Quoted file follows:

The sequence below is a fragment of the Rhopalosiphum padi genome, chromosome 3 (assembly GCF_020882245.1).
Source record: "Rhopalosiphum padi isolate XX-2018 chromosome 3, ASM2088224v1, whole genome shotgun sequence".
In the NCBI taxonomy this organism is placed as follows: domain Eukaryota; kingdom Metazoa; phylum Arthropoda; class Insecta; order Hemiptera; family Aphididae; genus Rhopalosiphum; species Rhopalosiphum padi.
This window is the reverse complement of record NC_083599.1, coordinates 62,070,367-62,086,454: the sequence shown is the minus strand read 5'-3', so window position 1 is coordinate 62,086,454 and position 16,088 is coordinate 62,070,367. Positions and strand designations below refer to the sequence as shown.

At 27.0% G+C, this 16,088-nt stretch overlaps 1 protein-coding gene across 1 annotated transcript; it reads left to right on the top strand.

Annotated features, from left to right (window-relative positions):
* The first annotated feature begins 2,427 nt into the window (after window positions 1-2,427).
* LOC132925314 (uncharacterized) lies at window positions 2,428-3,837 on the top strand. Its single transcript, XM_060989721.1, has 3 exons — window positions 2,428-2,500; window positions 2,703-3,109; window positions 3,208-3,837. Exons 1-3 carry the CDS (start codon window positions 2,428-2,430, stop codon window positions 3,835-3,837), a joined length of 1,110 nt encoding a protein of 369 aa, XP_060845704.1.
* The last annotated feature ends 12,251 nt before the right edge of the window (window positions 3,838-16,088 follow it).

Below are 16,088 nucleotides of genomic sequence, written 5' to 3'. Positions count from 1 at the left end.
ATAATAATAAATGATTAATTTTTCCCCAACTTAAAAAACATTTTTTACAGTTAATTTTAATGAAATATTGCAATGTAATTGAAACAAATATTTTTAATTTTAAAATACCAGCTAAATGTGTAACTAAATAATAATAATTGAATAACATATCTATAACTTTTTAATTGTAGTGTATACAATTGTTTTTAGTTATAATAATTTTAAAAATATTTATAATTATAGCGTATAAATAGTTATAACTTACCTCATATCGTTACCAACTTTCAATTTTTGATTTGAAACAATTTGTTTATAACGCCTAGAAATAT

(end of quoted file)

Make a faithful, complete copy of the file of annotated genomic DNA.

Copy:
The sequence below is a fragment of the Rhopalosiphum padi genome, chromosome 3 (assembly GCF_020882245.1).
Source record: "Rhopalosiphum padi isolate XX-2018 chromosome 3, ASM2088224v1, whole genome shotgun sequence".
In the NCBI taxonomy this organism is placed as follows: domain Eukaryota; kingdom Metazoa; phylum Arthropoda; class Insecta; order Hemiptera; family Aphididae; genus Rhopalosiphum; species Rhopalosiphum padi.
This window is the reverse complement of record NC_083599.1, coordinates 62,070,367-62,086,454: the sequence shown is the minus strand read 5'-3', so window position 1 is coordinate 62,086,454 and position 16,088 is coordinate 62,070,367. Positions and strand designations below refer to the sequence as shown.

At 27.0% G+C, this 16,088-nt stretch overlaps 1 protein-coding gene across 1 annotated transcript; it reads left to right on the top strand.

Annotated features, from left to right (window-relative positions):
* The first annotated feature begins 2,427 nt into the window (after window positions 1-2,427).
* LOC132925314 (uncharacterized) lies at window positions 2,428-3,837 on the top strand. Its single transcript, XM_060989721.1, has 3 exons — window positions 2,428-2,500; window positions 2,703-3,109; window positions 3,208-3,837. Exons 1-3 carry the CDS (start codon window positions 2,428-2,430, stop codon window positions 3,835-3,837), a joined length of 1,110 nt encoding a protein of 369 aa, XP_060845704.1.
* The last annotated feature ends 12,251 nt before the right edge of the window (window positions 3,838-16,088 follow it).

Below are 16,088 nucleotides of genomic sequence, written 5' to 3'. Positions count from 1 at the left end.
ATAATAATAAATGATTAATTTTTCCCCAACTTAAAAAACATTTTTTACAGTTAATTTTAATGAAATATTGCAATGTAATTGAAACAAATATTTTTAATTTTAAAATACCAGCTAAATGTGTAACTAAATAATAATAATTGAATAACATATCTATAACTTTTTAATTGTAGTGTATACAATTGTTTTTAGTTATAATAATTTTAAAAATATTTATAATTATAGCGTATAAATAGTTATAACTTACCTCATATCGTTACCAACTTTCAATTTTTGATTTGAAACAATTTGTTTATAACGCCTAGAAATAT